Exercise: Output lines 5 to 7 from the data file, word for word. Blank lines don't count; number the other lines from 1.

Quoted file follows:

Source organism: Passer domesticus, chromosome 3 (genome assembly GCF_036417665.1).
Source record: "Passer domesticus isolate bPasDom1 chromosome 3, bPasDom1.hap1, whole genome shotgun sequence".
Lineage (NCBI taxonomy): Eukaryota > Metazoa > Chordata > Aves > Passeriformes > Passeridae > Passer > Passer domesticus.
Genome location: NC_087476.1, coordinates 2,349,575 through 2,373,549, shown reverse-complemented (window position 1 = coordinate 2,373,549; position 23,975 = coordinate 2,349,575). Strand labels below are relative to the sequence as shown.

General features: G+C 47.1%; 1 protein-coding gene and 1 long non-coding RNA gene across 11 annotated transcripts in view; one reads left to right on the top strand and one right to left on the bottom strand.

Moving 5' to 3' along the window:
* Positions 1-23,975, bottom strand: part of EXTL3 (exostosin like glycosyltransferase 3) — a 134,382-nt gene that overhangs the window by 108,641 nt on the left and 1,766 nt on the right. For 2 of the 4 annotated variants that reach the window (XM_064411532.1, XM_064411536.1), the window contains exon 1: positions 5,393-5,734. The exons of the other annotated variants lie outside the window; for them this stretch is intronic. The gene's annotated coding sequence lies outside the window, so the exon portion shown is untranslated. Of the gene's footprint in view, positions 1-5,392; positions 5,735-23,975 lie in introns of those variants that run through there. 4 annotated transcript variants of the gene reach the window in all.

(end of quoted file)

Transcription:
General features: G+C 47.1%; 1 protein-coding gene and 1 long non-coding RNA gene across 11 annotated transcripts in view; one reads left to right on the top strand and one right to left on the bottom strand.

Moving 5' to 3' along the window:
* Positions 1-23,975, bottom strand: part of EXTL3 (exostosin like glycosyltransferase 3) — a 134,382-nt gene that overhangs the window by 108,641 nt on the left and 1,766 nt on the right. For 2 of the 4 annotated variants that reach the window (XM_064411532.1, XM_064411536.1), the window contains exon 1: positions 5,393-5,734. The exons of the other annotated variants lie outside the window; for them this stretch is intronic. The gene's annotated coding sequence lies outside the window, so the exon portion shown is untranslated. Of the gene's footprint in view, positions 1-5,392; positions 5,735-23,975 lie in introns of those variants that run through there. 4 annotated transcript variants of the gene reach the window in all.